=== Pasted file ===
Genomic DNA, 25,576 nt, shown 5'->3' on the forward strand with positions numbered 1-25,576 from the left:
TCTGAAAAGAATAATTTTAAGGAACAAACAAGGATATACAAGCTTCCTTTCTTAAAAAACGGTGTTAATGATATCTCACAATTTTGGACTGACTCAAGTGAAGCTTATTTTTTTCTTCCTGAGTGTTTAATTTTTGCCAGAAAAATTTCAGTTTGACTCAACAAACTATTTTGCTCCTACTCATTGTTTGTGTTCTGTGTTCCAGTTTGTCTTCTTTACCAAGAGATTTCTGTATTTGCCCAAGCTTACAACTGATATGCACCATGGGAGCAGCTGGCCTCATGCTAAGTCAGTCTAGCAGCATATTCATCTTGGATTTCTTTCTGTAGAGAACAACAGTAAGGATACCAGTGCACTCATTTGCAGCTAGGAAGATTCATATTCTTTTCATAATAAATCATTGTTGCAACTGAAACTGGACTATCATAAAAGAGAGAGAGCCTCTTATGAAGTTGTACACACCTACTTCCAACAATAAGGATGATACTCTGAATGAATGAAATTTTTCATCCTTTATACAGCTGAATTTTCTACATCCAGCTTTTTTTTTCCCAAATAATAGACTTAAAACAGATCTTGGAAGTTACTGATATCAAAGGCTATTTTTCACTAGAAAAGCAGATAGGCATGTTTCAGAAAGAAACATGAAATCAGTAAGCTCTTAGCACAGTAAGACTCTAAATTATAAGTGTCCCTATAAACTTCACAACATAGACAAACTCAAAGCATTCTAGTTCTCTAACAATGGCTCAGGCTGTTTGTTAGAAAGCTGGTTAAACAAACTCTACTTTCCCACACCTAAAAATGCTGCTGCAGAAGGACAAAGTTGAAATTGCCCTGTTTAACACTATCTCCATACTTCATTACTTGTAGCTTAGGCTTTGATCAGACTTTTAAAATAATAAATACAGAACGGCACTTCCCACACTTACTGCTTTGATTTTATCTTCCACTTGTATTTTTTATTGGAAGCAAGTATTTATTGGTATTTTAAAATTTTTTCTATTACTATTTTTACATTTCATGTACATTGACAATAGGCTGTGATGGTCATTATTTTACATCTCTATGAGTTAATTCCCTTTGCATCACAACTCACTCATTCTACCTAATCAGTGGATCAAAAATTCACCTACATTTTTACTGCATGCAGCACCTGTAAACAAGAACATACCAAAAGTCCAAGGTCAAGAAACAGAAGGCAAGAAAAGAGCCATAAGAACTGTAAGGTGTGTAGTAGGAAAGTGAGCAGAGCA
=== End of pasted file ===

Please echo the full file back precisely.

Genomic DNA, 25,576 nt, shown 5'->3' on the forward strand with positions numbered 1-25,576 from the left:
TCTGAAAAGAATAATTTTAAGGAACAAACAAGGATATACAAGCTTCCTTTCTTAAAAAACGGTGTTAATGATATCTCACAATTTTGGACTGACTCAAGTGAAGCTTATTTTTTTCTTCCTGAGTGTTTAATTTTTGCCAGAAAAATTTCAGTTTGACTCAACAAACTATTTTGCTCCTACTCATTGTTTGTGTTCTGTGTTCCAGTTTGTCTTCTTTACCAAGAGATTTCTGTATTTGCCCAAGCTTACAACTGATATGCACCATGGGAGCAGCTGGCCTCATGCTAAGTCAGTCTAGCAGCATATTCATCTTGGATTTCTTTCTGTAGAGAACAACAGTAAGGATACCAGTGCACTCATTTGCAGCTAGGAAGATTCATATTCTTTTCATAATAAATCATTGTTGCAACTGAAACTGGACTATCATAAAAGAGAGAGAGCCTCTTATGAAGTTGTACACACCTACTTCCAACAATAAGGATGATACTCTGAATGAATGAAATTTTTCATCCTTTATACAGCTGAATTTTCTACATCCAGCTTTTTTTTTCCCAAATAATAGACTTAAAACAGATCTTGGAAGTTACTGATATCAAAGGCTATTTTTCACTAGAAAAGCAGATAGGCATGTTTCAGAAAGAAACATGAAATCAGTAAGCTCTTAGCACAGTAAGACTCTAAATTATAAGTGTCCCTATAAACTTCACAACATAGACAAACTCAAAGCATTCTAGTTCTCTAACAATGGCTCAGGCTGTTTGTTAGAAAGCTGGTTAAACAAACTCTACTTTCCCACACCTAAAAATGCTGCTGCAGAAGGACAAAGTTGAAATTGCCCTGTTTAACACTATCTCCATACTTCATTACTTGTAGCTTAGGCTTTGATCAGACTTTTAAAATAATAAATACAGAACGGCACTTCCCACACTTACTGCTTTGATTTTATCTTCCACTTGTATTTTTTATTGGAAGCAAGTATTTATTGGTATTTTAAAATTTTTTCTATTACTATTTTTACATTTCATGTACATTGACAATAGGCTGTGATGGTCATTATTTTACATCTCTATGAGTTAATTCCCTTTGCATCACAACTCACTCATTCTACCTAATCAGTGGATCAAAAATTCACCTACATTTTTACTGCATGCAGCACCTGTAAACAAGAACATACCAAAAGTCCAAGGTCAAGAAACAGAAGGCAAGAAAAGAGCCATAAGAACTGTAAGGTGTGTAGTAGGAAAGTGAGCAGAGCA